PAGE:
Following the review and peer-approval of the Electro-magnetic propulsion (EM) Drive Theory, experts are now ready to evaluate its capacity beyond the Earth's atmosphere. It should be noted that scientists are still puzzled if a rocket engine can indeed induce a thrust in the absence of an exhaust.

This experimental approach has hit the crossroads considering that its mechanism defies one of the Laws of Physics. Although the process has been cited to work, it violates Newton's Third Law which states that for every action, there is an equal and opposite reaction.

From this context, a thruster must be able to release a propellant in order for it to gain steam. However, the EM Drive propels nothing which is questionable under the Law of Conservation of Momentum. What makes matters more interesting is the claim that the engine can thrust a probe into Mars in 70 days.

For years, a lot of difficulties have got in the way during space launchings. The research about the EM Drive is not merely about its doubtful mechanism. It is also about making space explorations convenient.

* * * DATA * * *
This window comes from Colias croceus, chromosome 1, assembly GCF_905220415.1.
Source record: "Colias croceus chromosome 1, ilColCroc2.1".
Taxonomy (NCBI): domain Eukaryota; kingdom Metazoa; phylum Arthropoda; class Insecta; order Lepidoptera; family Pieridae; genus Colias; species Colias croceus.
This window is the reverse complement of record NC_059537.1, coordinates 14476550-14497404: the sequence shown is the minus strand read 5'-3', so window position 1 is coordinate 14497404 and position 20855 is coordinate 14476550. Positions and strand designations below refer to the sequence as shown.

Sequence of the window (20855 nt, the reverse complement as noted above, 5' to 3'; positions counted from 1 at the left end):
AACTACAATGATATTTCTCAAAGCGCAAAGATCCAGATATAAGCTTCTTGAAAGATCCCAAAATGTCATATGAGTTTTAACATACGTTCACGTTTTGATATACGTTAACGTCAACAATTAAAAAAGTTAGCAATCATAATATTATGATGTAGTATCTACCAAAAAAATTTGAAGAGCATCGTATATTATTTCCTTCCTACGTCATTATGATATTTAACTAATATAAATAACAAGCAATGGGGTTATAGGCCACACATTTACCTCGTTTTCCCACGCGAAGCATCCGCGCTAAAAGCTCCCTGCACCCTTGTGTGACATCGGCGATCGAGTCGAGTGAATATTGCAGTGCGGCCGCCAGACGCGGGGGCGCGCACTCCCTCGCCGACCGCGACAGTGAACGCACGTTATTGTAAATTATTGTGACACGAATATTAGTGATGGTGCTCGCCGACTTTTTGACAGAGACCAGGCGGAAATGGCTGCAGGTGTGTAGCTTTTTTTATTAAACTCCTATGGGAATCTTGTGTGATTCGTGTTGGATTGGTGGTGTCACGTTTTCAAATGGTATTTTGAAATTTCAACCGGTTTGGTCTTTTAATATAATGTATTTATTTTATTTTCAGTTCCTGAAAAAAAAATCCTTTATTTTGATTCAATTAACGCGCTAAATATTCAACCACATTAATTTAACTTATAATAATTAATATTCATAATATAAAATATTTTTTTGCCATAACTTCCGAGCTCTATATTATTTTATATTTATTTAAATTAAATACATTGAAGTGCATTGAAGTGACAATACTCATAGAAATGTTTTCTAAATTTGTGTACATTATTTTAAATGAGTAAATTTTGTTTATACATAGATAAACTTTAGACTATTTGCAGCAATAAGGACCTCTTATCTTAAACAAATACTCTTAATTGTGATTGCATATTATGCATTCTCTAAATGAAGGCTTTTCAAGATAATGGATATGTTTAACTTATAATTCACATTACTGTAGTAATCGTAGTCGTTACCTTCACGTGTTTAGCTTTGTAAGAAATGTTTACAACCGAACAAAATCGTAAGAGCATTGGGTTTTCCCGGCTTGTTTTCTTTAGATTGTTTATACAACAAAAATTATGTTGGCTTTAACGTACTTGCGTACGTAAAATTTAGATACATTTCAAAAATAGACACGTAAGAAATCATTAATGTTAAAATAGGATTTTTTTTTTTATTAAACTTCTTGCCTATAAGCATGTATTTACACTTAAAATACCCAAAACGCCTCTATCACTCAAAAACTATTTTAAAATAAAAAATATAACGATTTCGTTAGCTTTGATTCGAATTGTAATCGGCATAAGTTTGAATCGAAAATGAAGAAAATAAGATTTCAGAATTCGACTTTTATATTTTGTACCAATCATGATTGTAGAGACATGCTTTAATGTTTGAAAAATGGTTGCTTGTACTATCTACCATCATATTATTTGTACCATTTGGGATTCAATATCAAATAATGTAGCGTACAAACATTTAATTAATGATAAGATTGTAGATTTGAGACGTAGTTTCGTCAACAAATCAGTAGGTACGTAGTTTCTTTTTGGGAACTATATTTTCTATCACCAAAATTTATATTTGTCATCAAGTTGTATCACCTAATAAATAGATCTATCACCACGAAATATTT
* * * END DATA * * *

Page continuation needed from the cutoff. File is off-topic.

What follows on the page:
The propulsion theory has been on the radar since 1999 when British inventor Roger Shawyer pioneered the concept. It actually makes use of electro-magnetic microwaves as fuel that when activated, it bounces off a cone-shaped closed metal vacuum.

NASA scientists at the Eagleworks Laboratory have been doing many tests. So far, the project has shown promise since it manifested thrust actions. In fact, an independent researcher from Germany has backed the claim.

According to Brendan Hesse of Digital Times, the step reinforces the technological significance of the EM Drive and will pave way for other researchers to understand how the mechanism works.

This is further bolstered by the recent declaration of US engineer Guido Fetta to launch his own Cannae Drive into space. As CEO of Cannae Inc., the inventor is in position to truly assess the process since his rocket engine will be propelled on a 6U CubeSat miniature vessel.